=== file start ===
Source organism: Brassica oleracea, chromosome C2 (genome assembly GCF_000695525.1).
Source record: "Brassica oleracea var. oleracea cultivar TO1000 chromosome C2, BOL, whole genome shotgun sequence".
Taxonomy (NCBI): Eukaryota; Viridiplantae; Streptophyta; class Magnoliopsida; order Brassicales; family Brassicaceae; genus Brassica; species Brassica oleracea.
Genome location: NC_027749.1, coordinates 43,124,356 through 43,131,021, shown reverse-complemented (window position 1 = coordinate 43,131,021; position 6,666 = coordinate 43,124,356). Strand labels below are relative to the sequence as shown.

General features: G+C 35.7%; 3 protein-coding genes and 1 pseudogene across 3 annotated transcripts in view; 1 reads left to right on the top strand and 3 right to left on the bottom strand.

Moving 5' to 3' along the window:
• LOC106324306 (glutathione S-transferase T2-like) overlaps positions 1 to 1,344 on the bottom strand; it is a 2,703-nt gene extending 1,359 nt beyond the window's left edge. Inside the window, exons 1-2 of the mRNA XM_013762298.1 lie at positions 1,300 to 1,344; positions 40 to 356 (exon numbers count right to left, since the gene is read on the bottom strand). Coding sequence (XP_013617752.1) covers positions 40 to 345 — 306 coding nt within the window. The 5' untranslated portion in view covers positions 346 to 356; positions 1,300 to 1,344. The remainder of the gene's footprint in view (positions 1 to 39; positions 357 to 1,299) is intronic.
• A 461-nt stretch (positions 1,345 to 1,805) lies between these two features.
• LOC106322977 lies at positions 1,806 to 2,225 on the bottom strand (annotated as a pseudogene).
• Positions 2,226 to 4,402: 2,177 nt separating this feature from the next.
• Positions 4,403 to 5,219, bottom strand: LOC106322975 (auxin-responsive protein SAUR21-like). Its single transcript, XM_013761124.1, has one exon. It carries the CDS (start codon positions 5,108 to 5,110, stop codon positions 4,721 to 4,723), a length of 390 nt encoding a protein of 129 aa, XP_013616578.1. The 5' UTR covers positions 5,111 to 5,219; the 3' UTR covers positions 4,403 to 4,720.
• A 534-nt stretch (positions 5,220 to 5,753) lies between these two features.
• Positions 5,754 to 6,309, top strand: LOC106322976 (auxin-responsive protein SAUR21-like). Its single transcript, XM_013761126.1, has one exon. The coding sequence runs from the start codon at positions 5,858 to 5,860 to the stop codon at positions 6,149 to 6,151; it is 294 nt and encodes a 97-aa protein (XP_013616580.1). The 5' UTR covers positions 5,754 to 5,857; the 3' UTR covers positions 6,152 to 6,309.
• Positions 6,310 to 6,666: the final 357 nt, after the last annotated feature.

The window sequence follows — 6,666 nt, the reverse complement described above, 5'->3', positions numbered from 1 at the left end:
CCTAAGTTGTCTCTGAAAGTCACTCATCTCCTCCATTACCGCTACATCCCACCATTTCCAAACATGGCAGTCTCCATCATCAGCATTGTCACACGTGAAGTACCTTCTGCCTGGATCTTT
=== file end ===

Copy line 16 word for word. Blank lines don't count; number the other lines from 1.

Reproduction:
CCTAAGTTGTCTCTGAAAGTCACTCATCTCCTCCATTACCGCTACATCCCACCATTTCCAAACATGGCAGTCTCCATCATCAGCATTGTCACACGTGAAGTACCTTCTGCCTGGATCTTT